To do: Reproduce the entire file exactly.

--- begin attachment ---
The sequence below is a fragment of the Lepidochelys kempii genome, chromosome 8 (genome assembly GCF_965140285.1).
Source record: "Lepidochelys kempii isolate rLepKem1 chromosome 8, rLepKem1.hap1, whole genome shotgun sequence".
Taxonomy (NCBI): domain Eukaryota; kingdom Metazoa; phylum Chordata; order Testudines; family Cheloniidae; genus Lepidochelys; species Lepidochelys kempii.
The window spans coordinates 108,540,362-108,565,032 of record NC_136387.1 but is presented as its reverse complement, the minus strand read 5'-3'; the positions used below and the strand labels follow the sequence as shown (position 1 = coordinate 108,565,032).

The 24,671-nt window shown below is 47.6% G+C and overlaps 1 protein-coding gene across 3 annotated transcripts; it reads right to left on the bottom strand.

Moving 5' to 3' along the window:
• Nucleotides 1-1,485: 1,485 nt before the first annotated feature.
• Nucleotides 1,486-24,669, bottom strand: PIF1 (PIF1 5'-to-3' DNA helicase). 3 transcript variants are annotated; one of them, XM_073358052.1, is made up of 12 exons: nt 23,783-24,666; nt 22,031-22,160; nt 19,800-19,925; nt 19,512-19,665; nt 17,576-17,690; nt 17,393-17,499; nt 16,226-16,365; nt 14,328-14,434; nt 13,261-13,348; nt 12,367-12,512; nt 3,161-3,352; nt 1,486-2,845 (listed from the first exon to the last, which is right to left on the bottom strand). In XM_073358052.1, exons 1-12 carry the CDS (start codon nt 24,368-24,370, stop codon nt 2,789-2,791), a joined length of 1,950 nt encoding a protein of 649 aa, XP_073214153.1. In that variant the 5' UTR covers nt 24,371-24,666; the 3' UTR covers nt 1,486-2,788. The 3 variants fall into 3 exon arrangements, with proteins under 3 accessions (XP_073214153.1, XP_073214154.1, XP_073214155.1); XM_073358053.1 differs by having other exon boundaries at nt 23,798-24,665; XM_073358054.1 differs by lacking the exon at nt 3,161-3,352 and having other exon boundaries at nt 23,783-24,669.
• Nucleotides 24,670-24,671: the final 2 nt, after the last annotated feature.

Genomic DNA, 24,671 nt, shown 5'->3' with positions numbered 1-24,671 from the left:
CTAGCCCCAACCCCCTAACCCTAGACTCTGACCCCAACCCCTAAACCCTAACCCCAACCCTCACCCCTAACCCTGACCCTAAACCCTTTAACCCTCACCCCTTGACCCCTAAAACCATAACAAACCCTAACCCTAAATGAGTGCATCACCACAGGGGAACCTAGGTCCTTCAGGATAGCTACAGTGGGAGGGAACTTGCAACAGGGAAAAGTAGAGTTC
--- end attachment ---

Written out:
The sequence below is a fragment of the Lepidochelys kempii genome, chromosome 8 (genome assembly GCF_965140285.1).
Source record: "Lepidochelys kempii isolate rLepKem1 chromosome 8, rLepKem1.hap1, whole genome shotgun sequence".
Taxonomy (NCBI): domain Eukaryota; kingdom Metazoa; phylum Chordata; order Testudines; family Cheloniidae; genus Lepidochelys; species Lepidochelys kempii.
The window spans coordinates 108,540,362-108,565,032 of record NC_136387.1 but is presented as its reverse complement, the minus strand read 5'-3'; the positions used below and the strand labels follow the sequence as shown (position 1 = coordinate 108,565,032).

The 24,671-nt window shown below is 47.6% G+C and overlaps 1 protein-coding gene across 3 annotated transcripts; it reads right to left on the bottom strand.

Moving 5' to 3' along the window:
• Nucleotides 1-1,485: 1,485 nt before the first annotated feature.
• Nucleotides 1,486-24,669, bottom strand: PIF1 (PIF1 5'-to-3' DNA helicase). 3 transcript variants are annotated; one of them, XM_073358052.1, is made up of 12 exons: nt 23,783-24,666; nt 22,031-22,160; nt 19,800-19,925; nt 19,512-19,665; nt 17,576-17,690; nt 17,393-17,499; nt 16,226-16,365; nt 14,328-14,434; nt 13,261-13,348; nt 12,367-12,512; nt 3,161-3,352; nt 1,486-2,845 (listed from the first exon to the last, which is right to left on the bottom strand). In XM_073358052.1, exons 1-12 carry the CDS (start codon nt 24,368-24,370, stop codon nt 2,789-2,791), a joined length of 1,950 nt encoding a protein of 649 aa, XP_073214153.1. In that variant the 5' UTR covers nt 24,371-24,666; the 3' UTR covers nt 1,486-2,788. The 3 variants fall into 3 exon arrangements, with proteins under 3 accessions (XP_073214153.1, XP_073214154.1, XP_073214155.1); XM_073358053.1 differs by having other exon boundaries at nt 23,798-24,665; XM_073358054.1 differs by lacking the exon at nt 3,161-3,352 and having other exon boundaries at nt 23,783-24,669.
• Nucleotides 24,670-24,671: the final 2 nt, after the last annotated feature.

Genomic DNA, 24,671 nt, shown 5'->3' with positions numbered 1-24,671 from the left:
CTAGCCCCAACCCCCTAACCCTAGACTCTGACCCCAACCCCTAAACCCTAACCCCAACCCTCACCCCTAACCCTGACCCTAAACCCTTTAACCCTCACCCCTTGACCCCTAAAACCATAACAAACCCTAACCCTAAATGAGTGCATCACCACAGGGGAACCTAGGTCCTTCAGGATAGCTACAGTGGGAGGGAACTTGCAACAGGGAAAAGTAGAGTTC